The book starts as a little girl was abducted from her home and she was never seen again, four years before. Jean Taylor’s husband was the chief suspect. Characters Jean and Glen married when she was young and vulnerable; he swept her off her feet, creating a world for her that involved just the two of them, with Glen clearly in control. Faithfully, Jean stood by Glen through court appearances, imprisonment, and after he was found “not guilty.” The story opens just after Glen has died. Apart from the army of reporters camped on her doorstep, Jean Taylor is a widow and alone for the first time. Until now she has never spoken. Finally she is ready to tell what she knows. Or is she?
Apart from Glen and Jean, the other main players in the novel are Kate, the tenacious reporter who is desperate to get the story, and Bob Sparkes, the detective desperate to prove Glens guilt. Each chapter focuses on one of these characters giving their perspective and experience of events.
This book is fascinating because it tells the story of the silent wife –tThe woman who stands by her man throughout: daily attendances at court, silently watching on as her husbands character is disseminated in front of the worlds press while her life is destroyed. Who is this woman and what does she know? What is she thinking? What goes on when that woman goes home with the accused killer/child abductee/rapist? This is her story.
This story is absolutely a page turner but it moves at a steady pace with gradual revelations. Did Glen really do it? What part did Jean play? What about the little girls mother — does she know more than she is telling us?
Fiona Barton has great credentials for writing this kind of novel. She is an award winning journalist; and, as a writer for national newspapers, she covered many notorious crimes and trials. She writes with clear insight and authority making this book authentic and chillingly believable.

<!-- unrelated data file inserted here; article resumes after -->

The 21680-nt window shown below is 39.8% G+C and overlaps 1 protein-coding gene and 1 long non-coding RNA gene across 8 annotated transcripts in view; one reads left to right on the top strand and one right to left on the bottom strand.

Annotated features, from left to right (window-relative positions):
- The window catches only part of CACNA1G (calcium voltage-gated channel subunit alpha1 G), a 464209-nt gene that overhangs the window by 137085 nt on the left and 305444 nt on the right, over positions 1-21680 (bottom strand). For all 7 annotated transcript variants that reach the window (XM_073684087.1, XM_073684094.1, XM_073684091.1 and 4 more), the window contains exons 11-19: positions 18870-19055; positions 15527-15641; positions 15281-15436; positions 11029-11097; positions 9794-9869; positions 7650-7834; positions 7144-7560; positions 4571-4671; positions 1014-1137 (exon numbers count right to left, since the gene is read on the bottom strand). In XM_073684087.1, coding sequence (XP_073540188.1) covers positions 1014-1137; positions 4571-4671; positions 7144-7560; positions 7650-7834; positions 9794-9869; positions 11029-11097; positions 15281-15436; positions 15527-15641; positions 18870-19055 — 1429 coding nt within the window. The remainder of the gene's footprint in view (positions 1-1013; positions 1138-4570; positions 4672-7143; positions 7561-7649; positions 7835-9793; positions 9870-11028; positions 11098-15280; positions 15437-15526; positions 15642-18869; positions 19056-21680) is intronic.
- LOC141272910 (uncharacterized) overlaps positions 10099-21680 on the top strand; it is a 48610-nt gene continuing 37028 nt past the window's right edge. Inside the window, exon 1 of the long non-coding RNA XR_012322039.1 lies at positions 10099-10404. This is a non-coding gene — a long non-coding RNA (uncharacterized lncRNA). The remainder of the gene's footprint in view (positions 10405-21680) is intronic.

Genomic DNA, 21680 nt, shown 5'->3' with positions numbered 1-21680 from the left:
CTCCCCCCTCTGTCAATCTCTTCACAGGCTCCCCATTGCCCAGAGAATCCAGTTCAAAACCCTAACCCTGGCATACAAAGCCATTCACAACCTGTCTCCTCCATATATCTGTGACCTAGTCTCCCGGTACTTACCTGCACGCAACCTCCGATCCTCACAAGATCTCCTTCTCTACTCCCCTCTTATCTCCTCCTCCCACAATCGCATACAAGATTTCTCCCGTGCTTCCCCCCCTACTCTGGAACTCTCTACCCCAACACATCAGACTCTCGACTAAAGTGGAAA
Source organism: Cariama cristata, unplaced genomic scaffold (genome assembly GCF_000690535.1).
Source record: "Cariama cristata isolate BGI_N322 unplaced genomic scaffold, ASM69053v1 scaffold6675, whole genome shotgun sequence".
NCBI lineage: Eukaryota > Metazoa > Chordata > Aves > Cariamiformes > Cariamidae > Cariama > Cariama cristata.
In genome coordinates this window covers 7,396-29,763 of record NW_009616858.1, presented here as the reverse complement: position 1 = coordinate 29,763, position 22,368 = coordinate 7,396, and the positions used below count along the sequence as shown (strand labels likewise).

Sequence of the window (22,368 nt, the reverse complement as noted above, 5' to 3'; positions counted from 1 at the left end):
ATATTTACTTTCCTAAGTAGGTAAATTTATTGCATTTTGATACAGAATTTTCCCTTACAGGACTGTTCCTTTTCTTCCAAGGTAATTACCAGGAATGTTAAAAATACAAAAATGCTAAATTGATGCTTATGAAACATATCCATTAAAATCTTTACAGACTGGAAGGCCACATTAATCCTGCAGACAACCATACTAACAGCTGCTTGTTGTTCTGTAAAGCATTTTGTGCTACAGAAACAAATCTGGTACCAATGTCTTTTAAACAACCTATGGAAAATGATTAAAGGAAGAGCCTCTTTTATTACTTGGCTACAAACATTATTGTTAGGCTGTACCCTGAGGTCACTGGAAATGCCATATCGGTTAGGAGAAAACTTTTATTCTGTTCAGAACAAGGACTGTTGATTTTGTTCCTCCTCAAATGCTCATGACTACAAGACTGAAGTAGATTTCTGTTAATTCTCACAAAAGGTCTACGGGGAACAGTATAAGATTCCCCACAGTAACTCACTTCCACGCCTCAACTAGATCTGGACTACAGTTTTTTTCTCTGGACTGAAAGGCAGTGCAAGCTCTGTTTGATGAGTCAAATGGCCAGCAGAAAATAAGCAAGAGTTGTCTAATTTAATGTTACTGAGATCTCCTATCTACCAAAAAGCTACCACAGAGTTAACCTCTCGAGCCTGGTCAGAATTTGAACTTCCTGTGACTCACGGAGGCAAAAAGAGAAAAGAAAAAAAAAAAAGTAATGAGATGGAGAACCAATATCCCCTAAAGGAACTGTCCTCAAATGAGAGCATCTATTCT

This novel was billed as the book to fill the dark void left by The Girl on the Train. I am one of the few who hasn’t read The Girl on the Train so don’t have this void, and I’m not even a great reader of psychological thrillers. However, I do like a book that will keep me turning the pages late into the night — and this book certainly achieved that.
About Fiona Barton
Fiona Barton has been a journalist – senior writer at the Daily Mail, news editor at the Daily Telegraph, and chief reporter at The Mail on Sunday, where she won Reporter of the Year at the National Press Awards, gave up her job to volunteer in Sri Lanka and since 2008, has trained and worked with exiled and threatened journalists all over the world. // More About Fiona Barton, Author
» Reviewer, Traveler, & Lifestyle Blogger: About Angela Vincent
Angela is a 40 something fully paid up bookworm and a regular contributor to The Black Lion Journal. She lives and works in London. By day you will find her working in a busy hospital as a Macmillan Palliative Care Nurse Specialist. Her aim is to do those things which make her heart sing and spend time with those who make her smile. A love of books, reading, and writing has always been a big part of her life. ‘Changing pages’ began as a natural extension of that in 2014, and is a continuation of many years of dedicated scribbling and journal keeping. When she is not reading books, she can often be found writing about them or thinking about what she might read next.